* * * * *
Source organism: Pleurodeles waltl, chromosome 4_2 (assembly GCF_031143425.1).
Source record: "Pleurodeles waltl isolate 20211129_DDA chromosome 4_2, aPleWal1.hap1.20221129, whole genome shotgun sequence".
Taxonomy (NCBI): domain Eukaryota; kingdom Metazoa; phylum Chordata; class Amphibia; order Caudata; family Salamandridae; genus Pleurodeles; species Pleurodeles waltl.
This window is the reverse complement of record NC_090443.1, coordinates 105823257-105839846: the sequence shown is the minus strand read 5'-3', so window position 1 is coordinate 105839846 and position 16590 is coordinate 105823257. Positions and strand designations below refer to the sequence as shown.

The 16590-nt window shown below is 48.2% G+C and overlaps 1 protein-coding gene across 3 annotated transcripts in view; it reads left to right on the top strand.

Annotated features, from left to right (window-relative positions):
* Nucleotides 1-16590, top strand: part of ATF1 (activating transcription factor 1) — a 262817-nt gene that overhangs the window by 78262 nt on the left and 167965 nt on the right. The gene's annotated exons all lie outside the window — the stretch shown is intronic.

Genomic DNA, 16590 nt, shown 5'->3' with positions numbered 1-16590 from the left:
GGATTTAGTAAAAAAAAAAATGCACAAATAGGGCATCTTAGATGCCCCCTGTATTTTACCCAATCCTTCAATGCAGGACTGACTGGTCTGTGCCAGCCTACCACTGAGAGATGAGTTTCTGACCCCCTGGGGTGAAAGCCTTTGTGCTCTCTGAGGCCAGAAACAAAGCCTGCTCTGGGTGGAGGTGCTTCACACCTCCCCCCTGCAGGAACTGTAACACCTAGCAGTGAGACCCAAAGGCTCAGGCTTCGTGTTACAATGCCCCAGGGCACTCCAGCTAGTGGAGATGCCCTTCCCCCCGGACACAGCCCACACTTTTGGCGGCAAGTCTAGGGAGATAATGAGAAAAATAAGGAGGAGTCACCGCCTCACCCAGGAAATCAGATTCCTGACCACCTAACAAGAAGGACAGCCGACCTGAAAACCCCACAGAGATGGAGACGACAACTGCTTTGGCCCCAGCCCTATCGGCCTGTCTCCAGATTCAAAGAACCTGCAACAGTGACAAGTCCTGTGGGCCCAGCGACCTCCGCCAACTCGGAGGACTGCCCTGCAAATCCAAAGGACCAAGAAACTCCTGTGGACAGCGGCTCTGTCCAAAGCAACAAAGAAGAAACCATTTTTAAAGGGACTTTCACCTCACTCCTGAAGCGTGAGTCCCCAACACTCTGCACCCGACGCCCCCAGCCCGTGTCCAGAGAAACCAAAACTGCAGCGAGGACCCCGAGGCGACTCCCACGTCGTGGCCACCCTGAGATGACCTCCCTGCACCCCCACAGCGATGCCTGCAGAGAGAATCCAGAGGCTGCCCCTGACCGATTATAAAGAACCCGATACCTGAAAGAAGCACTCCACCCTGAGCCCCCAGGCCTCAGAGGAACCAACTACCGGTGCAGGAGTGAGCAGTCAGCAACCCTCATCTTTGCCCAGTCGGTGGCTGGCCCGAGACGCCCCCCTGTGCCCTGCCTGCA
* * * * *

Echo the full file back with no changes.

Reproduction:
Source organism: Pleurodeles waltl, chromosome 4_2 (assembly GCF_031143425.1).
Source record: "Pleurodeles waltl isolate 20211129_DDA chromosome 4_2, aPleWal1.hap1.20221129, whole genome shotgun sequence".
Taxonomy (NCBI): domain Eukaryota; kingdom Metazoa; phylum Chordata; class Amphibia; order Caudata; family Salamandridae; genus Pleurodeles; species Pleurodeles waltl.
This window is the reverse complement of record NC_090443.1, coordinates 105823257-105839846: the sequence shown is the minus strand read 5'-3', so window position 1 is coordinate 105839846 and position 16590 is coordinate 105823257. Positions and strand designations below refer to the sequence as shown.

The 16590-nt window shown below is 48.2% G+C and overlaps 1 protein-coding gene across 3 annotated transcripts in view; it reads left to right on the top strand.

Annotated features, from left to right (window-relative positions):
* Nucleotides 1-16590, top strand: part of ATF1 (activating transcription factor 1) — a 262817-nt gene that overhangs the window by 78262 nt on the left and 167965 nt on the right. The gene's annotated exons all lie outside the window — the stretch shown is intronic.

Genomic DNA, 16590 nt, shown 5'->3' with positions numbered 1-16590 from the left:
GGATTTAGTAAAAAAAAAAATGCACAAATAGGGCATCTTAGATGCCCCCTGTATTTTACCCAATCCTTCAATGCAGGACTGACTGGTCTGTGCCAGCCTACCACTGAGAGATGAGTTTCTGACCCCCTGGGGTGAAAGCCTTTGTGCTCTCTGAGGCCAGAAACAAAGCCTGCTCTGGGTGGAGGTGCTTCACACCTCCCCCCTGCAGGAACTGTAACACCTAGCAGTGAGACCCAAAGGCTCAGGCTTCGTGTTACAATGCCCCAGGGCACTCCAGCTAGTGGAGATGCCCTTCCCCCCGGACACAGCCCACACTTTTGGCGGCAAGTCTAGGGAGATAATGAGAAAAATAAGGAGGAGTCACCGCCTCACCCAGGAAATCAGATTCCTGACCACCTAACAAGAAGGACAGCCGACCTGAAAACCCCACAGAGATGGAGACGACAACTGCTTTGGCCCCAGCCCTATCGGCCTGTCTCCAGATTCAAAGAACCTGCAACAGTGACAAGTCCTGTGGGCCCAGCGACCTCCGCCAACTCGGAGGACTGCCCTGCAAATCCAAAGGACCAAGAAACTCCTGTGGACAGCGGCTCTGTCCAAAGCAACAAAGAAGAAACCATTTTTAAAGGGACTTTCACCTCACTCCTGAAGCGTGAGTCCCCAACACTCTGCACCCGACGCCCCCAGCCCGTGTCCAGAGAAACCAAAACTGCAGCGAGGACCCCGAGGCGACTCCCACGTCGTGGCCACCCTGAGATGACCTCCCTGCACCCCCACAGCGATGCCTGCAGAGAGAATCCAGAGGCTGCCCCTGACCGATTATAAAGAACCCGATACCTGAAAGAAGCACTCCACCCTGAGCCCCCAGGCCTCAGAGGAACCAACTACCGGTGCAGGAGTGAGCAGTCAGCAACCCTCATCTTTGCCCAGTCGGTGGCTGGCCCGAGACGCCCCCCTGTGCCCTGCCTGCA